4.3.1 Although no specific ring opening is indicated in claim 1, it is immediately evident for the skilled person reading claim 1 that in order to obtain the basic structure of valsartan from a compound of formula (II) there is only one possible ring opening to be considered, namely the cleavage of the bond between the oxygen atom of the oxazolidinone ring and the carbon atom between the ring oxygen and the ring nitrogen atom. This ring opening naturally suggests itself, taking into account the structure of valsartan and the structure of compound (II). Moreover, the Board is convinced that, in view of the wording of claim 1, in particular the use of the word "resulting valsartan", the skilled person understands this claim as one directed to a process where the combination of the ring opening of compound (II) and, depending on the substituent W present in that compound, the conversion of W into the required substituent are the last steps in a process leading to the target compound valsartan. In other words the ring opening reaction and the respective conversions form a reaction sequence directly resulting in the formation of valsartan. It follows that a hydrolytic ring opening, contrary to the assertion of the Appellant, is not encompassed by present claim 1. Such a reaction removes the biphenyl moiety from compound (II) and by converting W, which is attached to the biphenyl moiety, into the required tetrazolyl group results in a tetrazolyl substituted biphenylaldehyde and the acylated amino acid educt, rather than valsartan. Such a destructive ring opening reaction resulting in slightly modified starting materials makes no technical sense and would not be considered by a person skilled in the art.
Even if one takes into account the possibility that a ring opening reaction at a different position may be envisaged, the specification of the patent does not mention such a possibility at all. It is concerned only with a ring opening reaction as mentioned above, leading directly to valsartan or the valsartan basic structure. In the context of the teaching of the patent, the skilled person would therefore not interpret the ring opening reaction in the manner advocated by the Appellant.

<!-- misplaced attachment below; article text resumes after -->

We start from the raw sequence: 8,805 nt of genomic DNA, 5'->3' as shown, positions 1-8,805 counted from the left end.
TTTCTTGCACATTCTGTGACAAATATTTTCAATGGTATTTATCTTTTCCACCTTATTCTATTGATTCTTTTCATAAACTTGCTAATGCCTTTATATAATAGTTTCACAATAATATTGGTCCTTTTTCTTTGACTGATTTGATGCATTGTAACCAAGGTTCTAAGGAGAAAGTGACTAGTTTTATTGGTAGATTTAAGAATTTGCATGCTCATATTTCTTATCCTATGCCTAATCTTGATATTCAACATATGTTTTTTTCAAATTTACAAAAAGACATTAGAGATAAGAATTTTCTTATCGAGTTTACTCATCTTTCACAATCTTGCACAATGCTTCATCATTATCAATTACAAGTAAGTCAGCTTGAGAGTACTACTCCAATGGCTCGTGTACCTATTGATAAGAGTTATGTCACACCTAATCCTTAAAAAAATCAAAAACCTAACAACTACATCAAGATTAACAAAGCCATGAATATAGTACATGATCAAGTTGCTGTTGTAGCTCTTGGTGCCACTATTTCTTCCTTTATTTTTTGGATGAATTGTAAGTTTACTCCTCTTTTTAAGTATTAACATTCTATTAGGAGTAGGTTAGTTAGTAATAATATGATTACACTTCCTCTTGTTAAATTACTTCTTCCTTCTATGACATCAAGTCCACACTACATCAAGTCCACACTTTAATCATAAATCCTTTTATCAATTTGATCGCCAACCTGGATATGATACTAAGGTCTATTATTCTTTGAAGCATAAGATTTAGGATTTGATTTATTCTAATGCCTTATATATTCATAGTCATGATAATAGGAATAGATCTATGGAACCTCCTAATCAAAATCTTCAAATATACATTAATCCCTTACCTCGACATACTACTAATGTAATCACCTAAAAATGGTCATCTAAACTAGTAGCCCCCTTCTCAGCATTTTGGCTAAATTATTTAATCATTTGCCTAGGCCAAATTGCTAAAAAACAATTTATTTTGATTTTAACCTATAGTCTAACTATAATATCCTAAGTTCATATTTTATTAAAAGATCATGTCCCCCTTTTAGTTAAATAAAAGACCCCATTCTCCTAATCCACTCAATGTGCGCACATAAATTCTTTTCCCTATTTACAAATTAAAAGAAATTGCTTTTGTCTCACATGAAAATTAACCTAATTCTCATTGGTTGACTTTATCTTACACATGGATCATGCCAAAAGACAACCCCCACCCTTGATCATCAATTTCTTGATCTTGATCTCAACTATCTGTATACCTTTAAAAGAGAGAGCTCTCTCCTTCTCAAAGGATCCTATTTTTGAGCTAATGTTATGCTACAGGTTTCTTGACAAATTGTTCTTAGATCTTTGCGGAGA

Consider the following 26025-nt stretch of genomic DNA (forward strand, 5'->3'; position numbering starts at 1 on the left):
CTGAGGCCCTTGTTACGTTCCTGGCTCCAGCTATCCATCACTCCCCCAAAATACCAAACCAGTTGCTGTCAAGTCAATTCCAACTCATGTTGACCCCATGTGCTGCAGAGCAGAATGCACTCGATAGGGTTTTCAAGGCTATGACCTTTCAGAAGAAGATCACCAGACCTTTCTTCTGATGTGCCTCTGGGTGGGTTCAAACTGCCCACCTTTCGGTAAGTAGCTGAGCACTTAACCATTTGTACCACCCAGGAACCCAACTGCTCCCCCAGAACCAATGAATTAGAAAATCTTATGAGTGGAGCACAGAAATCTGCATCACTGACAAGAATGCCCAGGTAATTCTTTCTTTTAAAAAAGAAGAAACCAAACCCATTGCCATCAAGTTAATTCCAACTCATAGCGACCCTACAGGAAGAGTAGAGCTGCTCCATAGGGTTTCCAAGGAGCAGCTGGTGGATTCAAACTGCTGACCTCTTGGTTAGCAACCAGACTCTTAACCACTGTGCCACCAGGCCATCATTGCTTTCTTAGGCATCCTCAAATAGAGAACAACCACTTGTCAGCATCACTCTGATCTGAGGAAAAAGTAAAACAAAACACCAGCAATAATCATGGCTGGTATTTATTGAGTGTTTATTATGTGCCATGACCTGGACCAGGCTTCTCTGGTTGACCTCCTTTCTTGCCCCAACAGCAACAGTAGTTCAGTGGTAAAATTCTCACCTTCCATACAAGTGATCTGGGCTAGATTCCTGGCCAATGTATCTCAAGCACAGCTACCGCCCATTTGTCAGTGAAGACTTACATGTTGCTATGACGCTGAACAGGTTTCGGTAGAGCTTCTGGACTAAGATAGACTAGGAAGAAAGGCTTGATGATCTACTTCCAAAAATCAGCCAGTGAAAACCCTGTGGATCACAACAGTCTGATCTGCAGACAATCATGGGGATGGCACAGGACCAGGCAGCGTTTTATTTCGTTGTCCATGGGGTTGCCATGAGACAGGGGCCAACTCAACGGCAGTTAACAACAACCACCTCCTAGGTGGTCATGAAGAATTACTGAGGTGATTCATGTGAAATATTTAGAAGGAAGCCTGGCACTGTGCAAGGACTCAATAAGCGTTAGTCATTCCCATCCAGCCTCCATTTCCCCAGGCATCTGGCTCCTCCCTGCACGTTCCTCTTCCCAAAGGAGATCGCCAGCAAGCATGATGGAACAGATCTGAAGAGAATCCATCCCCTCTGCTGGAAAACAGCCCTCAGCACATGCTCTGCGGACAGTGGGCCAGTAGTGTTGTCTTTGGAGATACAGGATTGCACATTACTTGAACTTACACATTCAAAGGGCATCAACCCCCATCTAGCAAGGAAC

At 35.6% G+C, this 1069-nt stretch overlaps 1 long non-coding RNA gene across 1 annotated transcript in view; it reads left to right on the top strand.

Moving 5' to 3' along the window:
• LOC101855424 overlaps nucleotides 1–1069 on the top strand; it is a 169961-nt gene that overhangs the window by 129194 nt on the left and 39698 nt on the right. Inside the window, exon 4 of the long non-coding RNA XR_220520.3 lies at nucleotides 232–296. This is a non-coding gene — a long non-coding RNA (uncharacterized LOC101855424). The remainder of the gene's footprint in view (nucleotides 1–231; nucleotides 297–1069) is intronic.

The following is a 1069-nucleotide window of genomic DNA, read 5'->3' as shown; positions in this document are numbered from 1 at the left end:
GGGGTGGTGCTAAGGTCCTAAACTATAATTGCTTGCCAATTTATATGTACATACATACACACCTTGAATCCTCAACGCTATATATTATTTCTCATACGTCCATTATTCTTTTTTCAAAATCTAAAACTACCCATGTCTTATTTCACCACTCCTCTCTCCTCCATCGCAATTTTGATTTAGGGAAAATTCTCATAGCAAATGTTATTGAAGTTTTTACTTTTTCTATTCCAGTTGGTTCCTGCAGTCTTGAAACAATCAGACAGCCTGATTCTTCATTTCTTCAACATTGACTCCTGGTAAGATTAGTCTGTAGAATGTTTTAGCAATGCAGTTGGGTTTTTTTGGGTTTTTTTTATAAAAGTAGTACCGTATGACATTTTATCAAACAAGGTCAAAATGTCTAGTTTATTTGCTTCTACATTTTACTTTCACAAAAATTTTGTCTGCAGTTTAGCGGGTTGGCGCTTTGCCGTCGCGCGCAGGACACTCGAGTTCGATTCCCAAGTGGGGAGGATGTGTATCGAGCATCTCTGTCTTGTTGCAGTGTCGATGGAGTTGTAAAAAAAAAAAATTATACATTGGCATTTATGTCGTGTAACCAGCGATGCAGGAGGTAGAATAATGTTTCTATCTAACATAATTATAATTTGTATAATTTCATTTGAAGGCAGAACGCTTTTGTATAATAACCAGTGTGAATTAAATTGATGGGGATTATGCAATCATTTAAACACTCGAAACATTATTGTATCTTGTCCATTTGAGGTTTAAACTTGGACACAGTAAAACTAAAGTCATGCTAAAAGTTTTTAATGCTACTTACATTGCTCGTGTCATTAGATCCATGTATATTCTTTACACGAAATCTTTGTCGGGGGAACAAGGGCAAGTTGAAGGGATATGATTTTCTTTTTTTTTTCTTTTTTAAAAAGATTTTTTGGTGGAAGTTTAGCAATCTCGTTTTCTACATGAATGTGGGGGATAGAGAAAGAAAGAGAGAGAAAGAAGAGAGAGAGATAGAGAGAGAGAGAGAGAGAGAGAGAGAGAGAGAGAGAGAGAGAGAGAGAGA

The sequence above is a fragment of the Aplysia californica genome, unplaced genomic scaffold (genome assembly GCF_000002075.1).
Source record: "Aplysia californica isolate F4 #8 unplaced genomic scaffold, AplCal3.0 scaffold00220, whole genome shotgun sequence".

4.3.2 Concerning the Appellant's second objection the Board concurs with the Opposition Division that this objection relates to lack of clarity due to inconsistent use of terminology, rather than to insufficiency of disclosure.
On page 2 of the patent in suit the structure of valsartan and its chemical name are given. It is immediately apparent to any skilled reader that there is an inconsistency between name and structure. While the name defines valsartan as N-(oxopentyl)-N-[[2'-(1H-tetrazol-5-yl)[1,1'-biphenyl]-4-yl]methyl]-L-valine (L-valine has (S)-configuration), i.e. a compound with a defined stereochemistry, the corresponding formula shows a wiggly line, meaning that the stereochemistry in the valine moiety is undefined. The same inconsistency can be identified for compounds (II), (III) or (VI), which according to the patent in suit are prepared from L-valine (paragraphs , ,  and ), but nevertheless show a wiggly line in their structure.
Thus, either the wiggly line in the valsartan on page 2 is a mistake, perpetuated throughout the patent in suit, including claim 1, which is identical to present claim 1, or the name mentioned on page 2 is incorrect and the patent refers to racemic valsartan or to valsartan with an undefined stereochemistry.
Since it was uncontested by both parties that the name valsartan refers to a compound with (S)-configuration, the Board is convinced that the skilled person would have identified the wiggly line in the desired product as well as in the intermediates as incorrect. The Appellant's interpretation that claim 1 encompasses a process starting from compound (II) having (R)-configuration, but yielding (S)-configured valsartan can therefore not be followed.
The Board also concurs with the Opposition Division's decision that the feature objected to is not open to an objection under Article 84 EPC, since it was already present in the claims as granted and since Article 84 EPC is not a ground for opposition.
4.4 In the light of the interpretation of claim 1 adopted by the Board, the Appellant's arguments that the patent in suit fails to provide sufficient disclosure for an allegedly "vast majority of embodiments", in support of which it cited the decisions T 516/99 and T 422/99, must fail.
The Board concurs with the Opposition Division that, based on the examples as well as the information provided in the description of the patent in suit (paragraphs  to ,  to ), the skilled person is provided with sufficient guidance to be able to choose suitable reagents and reaction conditions for the preparation of valsartan. Hence, the requirement of Article 100(b) EPC is fulfilled.
5. Inventive step
5.1 The Board considers in agreement with both parties and the Opposition Division that document (1) represents the closest state of the art, and, hence, takes it as the starting point for the assessment of inventive step.
5.2 Document (1) describes biphenyl compounds of the general formula (I)